Over on YouTube we've recently discovered a live stream by channel Information Zulu that has created a virtual live 24hr view of LAX airport air traffic by piping ADS-B data into a flight simulator game. The stream also combines this with live air traffic audio and arrivals and departures information. Other videos on his channel show highlights like go arounds.
We're not sure what he's using to pipe ADS-B data into the simulator or exactly what simulator this is, but in the video description he notes that he uses a Pi 4, RTL-SDR blog V3 with ADS-B LNA, and an AirNav antenna to receive the ADS-B data.
A Cyberdeck is a portable retro styled computer on the outside, but on the inside they typically consist of modern components like a Raspberry Pi. Having been inspired by the aesthetic of the Reviiser cyberdeck project, Reddit user u/dapperrogue set out to build his own version with a built in RTL-SDR.
In his Imgur post, dapperrogue documents the build process. The build consists of multiple 3D printed parts for the enclosure, as well as a really cool home made mechanical keyboard and dual LCD screens. Inside is a Raspberry Pi 4, with RTL-SDR Blog V3, as well as supporting components like a 12v to 5v step down converter, USB hub and four cooling fans. The RTL-SDR connects to a BNC port which is accessible from the outside.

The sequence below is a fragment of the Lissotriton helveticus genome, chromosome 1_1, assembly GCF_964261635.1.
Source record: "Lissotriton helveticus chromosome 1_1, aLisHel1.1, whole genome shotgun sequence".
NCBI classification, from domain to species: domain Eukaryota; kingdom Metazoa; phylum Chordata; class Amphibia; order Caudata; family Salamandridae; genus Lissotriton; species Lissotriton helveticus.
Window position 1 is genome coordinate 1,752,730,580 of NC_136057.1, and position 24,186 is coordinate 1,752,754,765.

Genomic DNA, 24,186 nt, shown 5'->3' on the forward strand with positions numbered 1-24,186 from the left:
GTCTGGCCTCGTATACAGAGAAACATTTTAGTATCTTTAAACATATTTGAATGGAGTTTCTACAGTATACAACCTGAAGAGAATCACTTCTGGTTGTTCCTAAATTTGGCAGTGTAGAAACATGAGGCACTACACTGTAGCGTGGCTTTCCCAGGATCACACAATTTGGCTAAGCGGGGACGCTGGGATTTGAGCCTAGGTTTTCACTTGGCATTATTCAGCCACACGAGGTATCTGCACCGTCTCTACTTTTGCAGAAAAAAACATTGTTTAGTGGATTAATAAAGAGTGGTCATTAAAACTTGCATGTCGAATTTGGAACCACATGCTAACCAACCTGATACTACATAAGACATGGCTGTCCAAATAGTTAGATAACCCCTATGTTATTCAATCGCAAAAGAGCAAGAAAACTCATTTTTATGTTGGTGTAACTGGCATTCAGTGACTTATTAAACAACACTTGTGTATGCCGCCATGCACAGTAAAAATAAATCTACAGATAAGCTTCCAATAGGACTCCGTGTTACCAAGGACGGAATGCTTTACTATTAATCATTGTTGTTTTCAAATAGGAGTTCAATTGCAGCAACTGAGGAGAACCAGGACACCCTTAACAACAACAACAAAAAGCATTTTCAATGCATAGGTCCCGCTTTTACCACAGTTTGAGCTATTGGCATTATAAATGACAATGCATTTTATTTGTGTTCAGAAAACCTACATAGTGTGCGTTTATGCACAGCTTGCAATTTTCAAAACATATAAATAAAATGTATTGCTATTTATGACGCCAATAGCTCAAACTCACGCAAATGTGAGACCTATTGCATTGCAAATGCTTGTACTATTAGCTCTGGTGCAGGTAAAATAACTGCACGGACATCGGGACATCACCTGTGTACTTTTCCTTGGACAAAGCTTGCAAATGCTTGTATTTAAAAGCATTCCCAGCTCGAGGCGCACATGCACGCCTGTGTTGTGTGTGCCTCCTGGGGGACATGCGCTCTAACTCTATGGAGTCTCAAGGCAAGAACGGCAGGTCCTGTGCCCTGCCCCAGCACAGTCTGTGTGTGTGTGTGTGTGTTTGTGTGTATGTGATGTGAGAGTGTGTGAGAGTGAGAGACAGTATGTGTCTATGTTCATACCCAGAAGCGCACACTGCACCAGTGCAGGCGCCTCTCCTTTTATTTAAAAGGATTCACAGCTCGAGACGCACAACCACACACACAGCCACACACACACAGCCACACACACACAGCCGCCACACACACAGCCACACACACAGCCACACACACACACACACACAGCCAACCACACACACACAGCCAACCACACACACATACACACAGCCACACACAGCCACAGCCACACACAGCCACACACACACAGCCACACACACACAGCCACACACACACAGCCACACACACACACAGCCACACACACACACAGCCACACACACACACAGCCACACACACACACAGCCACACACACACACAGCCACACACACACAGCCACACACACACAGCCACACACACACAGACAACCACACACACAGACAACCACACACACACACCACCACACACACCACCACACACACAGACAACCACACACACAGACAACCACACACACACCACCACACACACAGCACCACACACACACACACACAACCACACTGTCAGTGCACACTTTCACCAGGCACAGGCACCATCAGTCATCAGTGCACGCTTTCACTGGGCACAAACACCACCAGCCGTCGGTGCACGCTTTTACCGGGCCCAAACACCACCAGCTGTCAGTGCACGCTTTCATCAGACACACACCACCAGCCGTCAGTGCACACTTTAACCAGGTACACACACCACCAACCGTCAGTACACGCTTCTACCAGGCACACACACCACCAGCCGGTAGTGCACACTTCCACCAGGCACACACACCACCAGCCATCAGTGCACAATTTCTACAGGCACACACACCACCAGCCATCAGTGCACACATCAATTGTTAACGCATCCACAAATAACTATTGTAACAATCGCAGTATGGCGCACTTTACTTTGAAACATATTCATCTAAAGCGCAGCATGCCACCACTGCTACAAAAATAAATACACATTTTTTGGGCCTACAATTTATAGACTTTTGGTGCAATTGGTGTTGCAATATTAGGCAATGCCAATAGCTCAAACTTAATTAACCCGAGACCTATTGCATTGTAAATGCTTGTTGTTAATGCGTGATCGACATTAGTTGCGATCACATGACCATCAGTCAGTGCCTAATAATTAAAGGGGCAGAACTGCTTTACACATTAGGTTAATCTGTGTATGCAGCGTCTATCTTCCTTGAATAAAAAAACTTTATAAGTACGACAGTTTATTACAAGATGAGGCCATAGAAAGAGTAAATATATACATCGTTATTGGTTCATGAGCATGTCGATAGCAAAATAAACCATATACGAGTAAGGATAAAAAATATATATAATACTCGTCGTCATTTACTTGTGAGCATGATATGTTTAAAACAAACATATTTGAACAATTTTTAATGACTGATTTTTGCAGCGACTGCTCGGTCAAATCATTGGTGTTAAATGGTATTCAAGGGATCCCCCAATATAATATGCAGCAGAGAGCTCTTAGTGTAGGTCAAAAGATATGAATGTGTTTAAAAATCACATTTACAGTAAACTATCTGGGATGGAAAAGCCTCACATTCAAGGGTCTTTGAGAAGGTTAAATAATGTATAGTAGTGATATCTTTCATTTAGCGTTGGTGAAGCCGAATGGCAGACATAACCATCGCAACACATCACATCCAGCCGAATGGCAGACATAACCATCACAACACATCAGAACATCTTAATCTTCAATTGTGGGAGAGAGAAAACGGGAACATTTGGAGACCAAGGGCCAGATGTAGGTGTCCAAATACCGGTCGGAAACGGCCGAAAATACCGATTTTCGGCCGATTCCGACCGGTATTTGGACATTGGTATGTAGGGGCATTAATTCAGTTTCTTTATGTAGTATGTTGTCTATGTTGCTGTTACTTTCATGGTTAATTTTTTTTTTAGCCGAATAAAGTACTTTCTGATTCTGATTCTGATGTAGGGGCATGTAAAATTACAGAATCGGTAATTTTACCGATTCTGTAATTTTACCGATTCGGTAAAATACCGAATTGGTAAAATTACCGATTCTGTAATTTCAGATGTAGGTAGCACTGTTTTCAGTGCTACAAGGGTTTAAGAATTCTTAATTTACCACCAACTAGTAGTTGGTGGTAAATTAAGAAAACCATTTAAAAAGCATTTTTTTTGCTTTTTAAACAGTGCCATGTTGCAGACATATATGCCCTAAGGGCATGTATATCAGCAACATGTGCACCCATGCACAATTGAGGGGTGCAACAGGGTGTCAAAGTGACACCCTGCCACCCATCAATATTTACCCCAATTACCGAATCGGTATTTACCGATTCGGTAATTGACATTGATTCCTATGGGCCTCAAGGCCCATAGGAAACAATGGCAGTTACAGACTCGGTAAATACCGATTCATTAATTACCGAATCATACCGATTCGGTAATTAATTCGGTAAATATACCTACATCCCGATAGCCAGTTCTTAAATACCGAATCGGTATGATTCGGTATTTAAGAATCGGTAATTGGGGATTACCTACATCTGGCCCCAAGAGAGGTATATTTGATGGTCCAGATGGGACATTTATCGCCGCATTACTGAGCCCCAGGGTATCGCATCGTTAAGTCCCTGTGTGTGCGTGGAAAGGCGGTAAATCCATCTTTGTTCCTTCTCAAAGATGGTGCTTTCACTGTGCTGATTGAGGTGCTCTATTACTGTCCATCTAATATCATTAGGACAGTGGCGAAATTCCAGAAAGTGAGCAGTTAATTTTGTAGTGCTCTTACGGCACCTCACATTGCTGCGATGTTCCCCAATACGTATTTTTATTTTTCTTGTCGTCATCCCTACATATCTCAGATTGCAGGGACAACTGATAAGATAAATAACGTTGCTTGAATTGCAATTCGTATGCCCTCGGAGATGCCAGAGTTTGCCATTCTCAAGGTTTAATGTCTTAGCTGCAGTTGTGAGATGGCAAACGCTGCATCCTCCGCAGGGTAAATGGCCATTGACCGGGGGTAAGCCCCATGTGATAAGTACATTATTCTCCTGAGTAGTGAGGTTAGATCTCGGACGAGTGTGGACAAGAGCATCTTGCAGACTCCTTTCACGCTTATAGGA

Twitter user @d0tslash was watching news helicopter footage of the BLM protests on the 28th of May when he heard something that sounded like an RF telemetry feed in the background audio on the helicopter's video feed. Having seen this previous success at decoding similar helicopter telemetry, he contacted his friend proto17 who proceeded to reverse engineer and figure out how to decode the telemetry, in the end discovering that it was providing location data for the helicopter.
Finally he used some clever terminal tricks and a Python script to discover the bit pattern and convert the bits into ASCII characters which reveals the helicopter coordinates. The coordinates decoded indicate that the helicopter was indeed circling the protest area.